But even as the Democrats denounce the phenomenon, the proposals they offer do little more than attack it at the margins. Kerry calls for a study to examine the problem and possible solutions. He would discourage outsourcing federal contracts and would require employees from outsourced call centers to identify their location so that consumers can respond to that information as they see fit. (His own campaign was embarrassed by a firm it had hired that was routing calls to Wisconsin voters through Canada.) North Carolina Senator John Edwards would also try a combination of browbeating and suasion: he would create a new Office for Corporate Responsibility at the Commerce Department to encourage companies to keep jobs here rather than outsourcing them.

Outsourcing isn't the only jobs issue the Bush White House has uncharacteristically bumbled lately. Another political land mine exploded when the 417-page Economic Report of the President, sent to Congress under Bush's signature, delivered the staggeringly optimistic forecast that the economy would create millions of jobs this year. When asked about the prediction, Bush backed away, avoiding a question about the number after his Treasury Secretary and Commerce Secretary cast doubt upon it. Yet another section of the report raised the important question of whether making a sandwich at a fast-food restaurant (some assembly required) should be reclassified as a manufacturing job—a prospect that brought immediate comparisons to Ronald Reagan's disastrous effort to classify catsup as a vegetable on school-lunch menus.

In an election year, or any other time, no one wants to hear that his or her job is gone forever. What makes the jobs issue particularly potent this year is the fact that the states with the biggest manufacturing job losses happen to be such swing states as Michigan, Ohio and Pennsylvania. Administration officials tout Bush's plans to strengthen community colleges and career centers and provide up to $3,000 to help displaced workers find new jobs. But as Edwards likes to point out as he stumps for the Democratic nomination, that's little comfort if there are no jobs waiting in your community when you get out of school. A 2001 Labor Department audit found that only 1 in 5 who participated in programs for displaced workers found jobs for which they had been retrained; nearly 40% ended up working part time or for less than they had earned before; 28% had not yet found any work at the end of their training.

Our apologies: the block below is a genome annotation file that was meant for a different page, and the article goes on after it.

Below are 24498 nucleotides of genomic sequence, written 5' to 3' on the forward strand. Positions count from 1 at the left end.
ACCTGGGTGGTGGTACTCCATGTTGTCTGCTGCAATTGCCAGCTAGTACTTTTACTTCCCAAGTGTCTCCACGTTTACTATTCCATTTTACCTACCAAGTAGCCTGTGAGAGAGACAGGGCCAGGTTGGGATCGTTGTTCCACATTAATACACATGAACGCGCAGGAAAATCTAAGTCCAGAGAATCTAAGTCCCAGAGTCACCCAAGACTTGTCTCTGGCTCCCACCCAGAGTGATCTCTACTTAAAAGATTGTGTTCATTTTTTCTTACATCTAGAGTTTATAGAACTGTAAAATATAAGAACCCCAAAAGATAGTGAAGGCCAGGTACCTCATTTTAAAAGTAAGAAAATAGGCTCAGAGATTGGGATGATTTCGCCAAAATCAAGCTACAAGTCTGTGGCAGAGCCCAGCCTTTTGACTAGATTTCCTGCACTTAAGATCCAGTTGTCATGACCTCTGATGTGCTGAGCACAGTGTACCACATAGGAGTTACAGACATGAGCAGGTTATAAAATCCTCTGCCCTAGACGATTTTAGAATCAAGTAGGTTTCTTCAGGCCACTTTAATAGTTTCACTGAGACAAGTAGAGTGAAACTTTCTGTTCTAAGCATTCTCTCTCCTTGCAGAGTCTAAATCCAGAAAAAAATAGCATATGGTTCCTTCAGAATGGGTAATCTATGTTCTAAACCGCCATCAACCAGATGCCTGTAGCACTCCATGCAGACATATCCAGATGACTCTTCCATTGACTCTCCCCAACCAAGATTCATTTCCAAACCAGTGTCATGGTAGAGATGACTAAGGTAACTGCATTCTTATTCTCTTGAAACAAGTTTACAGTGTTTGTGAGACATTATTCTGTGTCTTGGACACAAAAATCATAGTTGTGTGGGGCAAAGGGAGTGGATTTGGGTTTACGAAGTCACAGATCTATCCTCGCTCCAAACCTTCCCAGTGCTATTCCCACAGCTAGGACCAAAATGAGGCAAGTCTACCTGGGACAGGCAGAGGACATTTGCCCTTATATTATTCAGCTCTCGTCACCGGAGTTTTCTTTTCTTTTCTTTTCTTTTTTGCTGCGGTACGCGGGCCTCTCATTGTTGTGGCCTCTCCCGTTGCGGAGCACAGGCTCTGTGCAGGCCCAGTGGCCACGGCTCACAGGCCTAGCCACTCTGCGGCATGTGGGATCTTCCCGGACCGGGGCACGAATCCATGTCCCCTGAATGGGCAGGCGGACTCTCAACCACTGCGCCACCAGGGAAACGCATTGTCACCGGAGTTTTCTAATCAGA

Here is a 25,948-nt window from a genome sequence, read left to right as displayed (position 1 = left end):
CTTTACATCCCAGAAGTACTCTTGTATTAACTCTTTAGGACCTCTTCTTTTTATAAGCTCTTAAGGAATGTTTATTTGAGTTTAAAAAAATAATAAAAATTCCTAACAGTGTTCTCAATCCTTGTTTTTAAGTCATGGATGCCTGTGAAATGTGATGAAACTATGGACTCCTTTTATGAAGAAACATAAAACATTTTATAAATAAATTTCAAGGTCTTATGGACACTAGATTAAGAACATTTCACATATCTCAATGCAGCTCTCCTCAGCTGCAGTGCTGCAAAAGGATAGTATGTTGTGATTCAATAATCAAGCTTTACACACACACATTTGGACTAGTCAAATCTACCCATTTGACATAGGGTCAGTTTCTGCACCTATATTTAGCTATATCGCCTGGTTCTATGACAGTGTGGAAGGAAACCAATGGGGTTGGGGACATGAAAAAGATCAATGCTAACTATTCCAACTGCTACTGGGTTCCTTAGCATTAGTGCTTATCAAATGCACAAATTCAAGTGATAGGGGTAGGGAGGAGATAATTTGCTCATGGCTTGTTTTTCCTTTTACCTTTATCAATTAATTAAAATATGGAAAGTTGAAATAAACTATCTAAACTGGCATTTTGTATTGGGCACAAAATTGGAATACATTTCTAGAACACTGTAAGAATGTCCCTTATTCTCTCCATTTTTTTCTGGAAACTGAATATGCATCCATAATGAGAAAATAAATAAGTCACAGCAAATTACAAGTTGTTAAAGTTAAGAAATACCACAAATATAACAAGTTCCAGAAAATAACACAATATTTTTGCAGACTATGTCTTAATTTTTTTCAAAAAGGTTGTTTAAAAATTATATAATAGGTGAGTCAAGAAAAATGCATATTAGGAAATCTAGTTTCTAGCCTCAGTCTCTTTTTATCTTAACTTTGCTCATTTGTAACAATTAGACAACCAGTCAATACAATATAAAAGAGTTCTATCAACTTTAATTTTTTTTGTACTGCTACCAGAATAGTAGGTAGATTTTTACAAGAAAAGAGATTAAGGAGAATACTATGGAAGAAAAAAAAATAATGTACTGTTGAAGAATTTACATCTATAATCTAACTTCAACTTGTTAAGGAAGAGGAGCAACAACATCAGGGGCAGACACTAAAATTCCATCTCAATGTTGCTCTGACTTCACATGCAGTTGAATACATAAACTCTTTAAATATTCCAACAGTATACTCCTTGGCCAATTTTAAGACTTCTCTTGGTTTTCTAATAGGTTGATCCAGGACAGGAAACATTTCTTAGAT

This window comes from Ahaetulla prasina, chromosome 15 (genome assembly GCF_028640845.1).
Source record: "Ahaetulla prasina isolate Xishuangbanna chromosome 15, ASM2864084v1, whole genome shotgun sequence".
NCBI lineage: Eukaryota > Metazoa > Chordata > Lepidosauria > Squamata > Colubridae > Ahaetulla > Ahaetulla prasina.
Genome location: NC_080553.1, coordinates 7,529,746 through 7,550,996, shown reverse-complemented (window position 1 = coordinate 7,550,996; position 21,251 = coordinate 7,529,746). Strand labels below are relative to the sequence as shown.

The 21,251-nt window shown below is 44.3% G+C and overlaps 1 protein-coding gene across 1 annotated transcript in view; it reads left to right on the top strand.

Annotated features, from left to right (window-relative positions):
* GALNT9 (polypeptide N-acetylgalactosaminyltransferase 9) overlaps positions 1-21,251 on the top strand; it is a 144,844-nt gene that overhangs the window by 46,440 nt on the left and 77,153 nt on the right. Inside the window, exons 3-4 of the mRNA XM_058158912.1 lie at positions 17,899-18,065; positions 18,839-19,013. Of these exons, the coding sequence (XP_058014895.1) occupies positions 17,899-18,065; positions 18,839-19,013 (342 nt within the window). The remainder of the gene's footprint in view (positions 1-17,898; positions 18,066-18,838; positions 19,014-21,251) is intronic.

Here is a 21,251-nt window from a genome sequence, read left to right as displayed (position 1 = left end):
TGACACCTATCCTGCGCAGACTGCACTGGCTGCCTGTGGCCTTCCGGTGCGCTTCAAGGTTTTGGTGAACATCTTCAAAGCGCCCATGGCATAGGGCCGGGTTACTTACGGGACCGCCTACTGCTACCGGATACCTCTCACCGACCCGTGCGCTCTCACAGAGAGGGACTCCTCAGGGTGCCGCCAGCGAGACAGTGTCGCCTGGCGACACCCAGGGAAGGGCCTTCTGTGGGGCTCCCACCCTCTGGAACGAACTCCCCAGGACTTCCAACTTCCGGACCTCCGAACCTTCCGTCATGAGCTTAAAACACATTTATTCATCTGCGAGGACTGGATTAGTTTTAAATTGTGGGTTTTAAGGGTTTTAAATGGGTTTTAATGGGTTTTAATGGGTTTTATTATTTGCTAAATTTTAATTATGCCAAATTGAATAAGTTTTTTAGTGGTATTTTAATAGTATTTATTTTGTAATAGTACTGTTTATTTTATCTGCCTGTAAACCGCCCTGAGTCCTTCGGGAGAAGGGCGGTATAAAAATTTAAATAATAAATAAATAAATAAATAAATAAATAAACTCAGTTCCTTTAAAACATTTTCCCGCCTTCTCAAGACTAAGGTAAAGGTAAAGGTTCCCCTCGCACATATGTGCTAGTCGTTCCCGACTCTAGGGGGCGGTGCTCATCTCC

So how would the Democrats ease the pain of outsourcing? Both Kerry and Edwards have put forth a set of proposals that focus on the tax code—closing loopholes that make it more profitable to move jobs overseas, offering new incentives to keep them here. But no one believes that companies are moving overseas simply to save money on their taxes. So increasingly the nomination battle, which grew more intense last week with Edwards' surprisingly strong second-place finish in Wisconsin, is turning toward which candidate would do more to toughen trade agreements. It's a debate Bush campaign officials confidently predict will backfire on the Democrats. "We have a new economy, and they have yesterday's wrong ideas," said Bush campaign manager Ken Melhman. Maybe so, but if Bush can't convince voters he's got some ideas too, one job that might disappear come November is his.